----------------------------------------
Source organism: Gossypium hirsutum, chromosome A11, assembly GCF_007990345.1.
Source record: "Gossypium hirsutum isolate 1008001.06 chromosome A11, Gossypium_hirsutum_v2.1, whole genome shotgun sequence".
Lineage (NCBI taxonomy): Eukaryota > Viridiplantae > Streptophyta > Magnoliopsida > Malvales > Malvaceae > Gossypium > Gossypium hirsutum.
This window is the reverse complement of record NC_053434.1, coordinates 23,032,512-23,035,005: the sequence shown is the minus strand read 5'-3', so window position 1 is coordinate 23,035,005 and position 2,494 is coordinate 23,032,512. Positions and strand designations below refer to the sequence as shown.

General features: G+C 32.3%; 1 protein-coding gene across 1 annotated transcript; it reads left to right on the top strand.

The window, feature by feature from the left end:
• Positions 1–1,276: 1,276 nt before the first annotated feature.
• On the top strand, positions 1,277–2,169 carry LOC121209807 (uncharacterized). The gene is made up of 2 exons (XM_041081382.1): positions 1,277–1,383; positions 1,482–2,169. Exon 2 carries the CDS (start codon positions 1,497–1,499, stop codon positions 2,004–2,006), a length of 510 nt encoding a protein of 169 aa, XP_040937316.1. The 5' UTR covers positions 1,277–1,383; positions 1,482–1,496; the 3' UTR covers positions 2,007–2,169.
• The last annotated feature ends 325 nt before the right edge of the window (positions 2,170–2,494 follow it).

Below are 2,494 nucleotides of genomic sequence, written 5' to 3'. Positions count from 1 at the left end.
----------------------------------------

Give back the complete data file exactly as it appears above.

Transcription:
Source organism: Gossypium hirsutum, chromosome A11, assembly GCF_007990345.1.
Source record: "Gossypium hirsutum isolate 1008001.06 chromosome A11, Gossypium_hirsutum_v2.1, whole genome shotgun sequence".
Lineage (NCBI taxonomy): Eukaryota > Viridiplantae > Streptophyta > Magnoliopsida > Malvales > Malvaceae > Gossypium > Gossypium hirsutum.
This window is the reverse complement of record NC_053434.1, coordinates 23,032,512-23,035,005: the sequence shown is the minus strand read 5'-3', so window position 1 is coordinate 23,035,005 and position 2,494 is coordinate 23,032,512. Positions and strand designations below refer to the sequence as shown.

General features: G+C 32.3%; 1 protein-coding gene across 1 annotated transcript; it reads left to right on the top strand.

The window, feature by feature from the left end:
• Positions 1–1,276: 1,276 nt before the first annotated feature.
• On the top strand, positions 1,277–2,169 carry LOC121209807 (uncharacterized). The gene is made up of 2 exons (XM_041081382.1): positions 1,277–1,383; positions 1,482–2,169. Exon 2 carries the CDS (start codon positions 1,497–1,499, stop codon positions 2,004–2,006), a length of 510 nt encoding a protein of 169 aa, XP_040937316.1. The 5' UTR covers positions 1,277–1,383; positions 1,482–1,496; the 3' UTR covers positions 2,007–2,169.
• The last annotated feature ends 325 nt before the right edge of the window (positions 2,170–2,494 follow it).

Below are 2,494 nucleotides of genomic sequence, written 5' to 3'. Positions count from 1 at the left end.